I also agree that attempting to test for physical demands that are “non-cyclical” and vary in extremes is difficult. The police officer is the perfect example. They may sit in the patrol car for several hours, then have to go “zero to sixty” — jump out of the car with a weapon and chase a suspect. That in itself can have significant risks, and would be very difficult to simulate.

    There are many similarities with firefighters. Much of the time they sit in front of the computer, but then they may have to move a body down a dark stairwell, climb smoke-filled stairs with full gear and a breathing apparatus on, cut a hole in a roof or walk up and down steep hills in a brushfire. They may not do that often, but they must be physically able to do it. You must test for the heaviest physical demands. Most fire departments do “physical agility” testing, and they test for the heaviest physical demands – during a physical agility test they drag hoses, they climb stairs with full gear on, they lift and/or drag dummies, they lift ladders, etc. I strongly feel (and with many fire departments this is not the case), that whatever they must do to get on the job, they must be able to do to “return to work” after an injury. It’s for their own personal safety and for the safety of their coworkers.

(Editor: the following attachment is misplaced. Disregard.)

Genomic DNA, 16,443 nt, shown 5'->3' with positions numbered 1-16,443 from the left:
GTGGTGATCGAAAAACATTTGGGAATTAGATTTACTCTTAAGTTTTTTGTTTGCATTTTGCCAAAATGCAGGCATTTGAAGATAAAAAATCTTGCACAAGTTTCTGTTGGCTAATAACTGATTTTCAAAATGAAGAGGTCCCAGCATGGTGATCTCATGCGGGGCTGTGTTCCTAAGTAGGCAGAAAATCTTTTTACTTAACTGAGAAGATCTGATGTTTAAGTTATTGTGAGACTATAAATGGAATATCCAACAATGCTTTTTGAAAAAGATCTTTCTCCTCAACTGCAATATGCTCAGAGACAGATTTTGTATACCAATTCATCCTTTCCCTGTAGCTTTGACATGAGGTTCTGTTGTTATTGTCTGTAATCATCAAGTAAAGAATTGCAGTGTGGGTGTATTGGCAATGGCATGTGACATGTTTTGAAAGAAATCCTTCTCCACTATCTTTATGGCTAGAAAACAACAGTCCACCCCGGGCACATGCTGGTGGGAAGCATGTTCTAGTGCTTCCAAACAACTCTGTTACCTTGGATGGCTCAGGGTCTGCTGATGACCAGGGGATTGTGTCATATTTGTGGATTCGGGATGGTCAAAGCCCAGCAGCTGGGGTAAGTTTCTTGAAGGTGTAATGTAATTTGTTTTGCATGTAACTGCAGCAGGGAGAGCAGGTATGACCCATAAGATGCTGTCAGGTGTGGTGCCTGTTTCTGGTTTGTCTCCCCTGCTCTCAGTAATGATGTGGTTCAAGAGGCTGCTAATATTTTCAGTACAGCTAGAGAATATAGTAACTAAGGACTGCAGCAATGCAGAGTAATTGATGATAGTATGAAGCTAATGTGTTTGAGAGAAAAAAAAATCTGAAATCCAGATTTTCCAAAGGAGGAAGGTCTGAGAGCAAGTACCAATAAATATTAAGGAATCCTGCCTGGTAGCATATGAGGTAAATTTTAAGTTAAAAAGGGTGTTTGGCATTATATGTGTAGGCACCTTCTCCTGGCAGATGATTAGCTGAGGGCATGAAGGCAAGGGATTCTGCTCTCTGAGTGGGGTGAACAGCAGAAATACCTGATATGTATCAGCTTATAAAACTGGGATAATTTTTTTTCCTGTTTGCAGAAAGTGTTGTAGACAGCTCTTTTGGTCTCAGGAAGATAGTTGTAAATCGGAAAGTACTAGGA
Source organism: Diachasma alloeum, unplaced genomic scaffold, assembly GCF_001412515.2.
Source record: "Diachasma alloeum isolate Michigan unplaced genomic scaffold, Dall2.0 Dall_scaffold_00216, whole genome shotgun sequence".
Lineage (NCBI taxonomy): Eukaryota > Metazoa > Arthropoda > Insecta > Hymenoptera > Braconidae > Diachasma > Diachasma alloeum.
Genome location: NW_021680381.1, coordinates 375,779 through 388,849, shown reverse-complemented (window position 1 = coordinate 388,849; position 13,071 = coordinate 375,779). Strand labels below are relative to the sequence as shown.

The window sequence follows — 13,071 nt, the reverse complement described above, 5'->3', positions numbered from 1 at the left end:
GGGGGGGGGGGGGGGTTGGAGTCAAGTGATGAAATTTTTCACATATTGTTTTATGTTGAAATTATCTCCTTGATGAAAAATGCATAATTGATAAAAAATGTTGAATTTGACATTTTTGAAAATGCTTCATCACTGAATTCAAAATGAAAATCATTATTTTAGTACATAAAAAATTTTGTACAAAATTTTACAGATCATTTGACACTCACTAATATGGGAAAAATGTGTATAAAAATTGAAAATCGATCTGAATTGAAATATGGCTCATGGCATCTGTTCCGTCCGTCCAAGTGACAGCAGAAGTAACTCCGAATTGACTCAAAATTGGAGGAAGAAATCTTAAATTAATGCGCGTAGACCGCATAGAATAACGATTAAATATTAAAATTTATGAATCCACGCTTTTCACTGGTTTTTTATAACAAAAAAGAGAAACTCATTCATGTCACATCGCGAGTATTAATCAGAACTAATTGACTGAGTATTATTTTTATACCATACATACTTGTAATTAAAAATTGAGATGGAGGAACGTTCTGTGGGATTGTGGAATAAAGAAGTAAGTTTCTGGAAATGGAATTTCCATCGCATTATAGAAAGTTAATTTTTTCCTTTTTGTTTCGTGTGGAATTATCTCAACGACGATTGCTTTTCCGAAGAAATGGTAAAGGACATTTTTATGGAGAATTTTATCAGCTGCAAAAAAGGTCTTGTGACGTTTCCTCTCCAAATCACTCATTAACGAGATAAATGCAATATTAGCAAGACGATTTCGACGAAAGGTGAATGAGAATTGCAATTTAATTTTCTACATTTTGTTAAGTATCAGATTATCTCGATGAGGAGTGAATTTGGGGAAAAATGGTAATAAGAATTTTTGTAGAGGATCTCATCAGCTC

This is no different for the police officers. Whatever is done for a physical agility test prehire, that should be done for return to work. Tests must be very task specific, and must be standardized. Herein lies the challenges. And you must test for the heaviest physical demands. I think they’re even less defined for the police officer than for the firefighter, but at a minimum they need to run a certain distance, jump a barrier, kneel, squat and or bend down to or on the ground while dealing with a suspect, use all of their weapons safely and effectively, and have sitting tolerance if they’re a patrol officer. Functional upper body strength is critical for holding/pushing/pulling/gripping. Trunk strength and stability is critical with many of the tasks discussed above such as running, jumping, bending, pushing and pulling. A police officer needs to be in excellent physical condition to be able to safely perform his/her job tasks.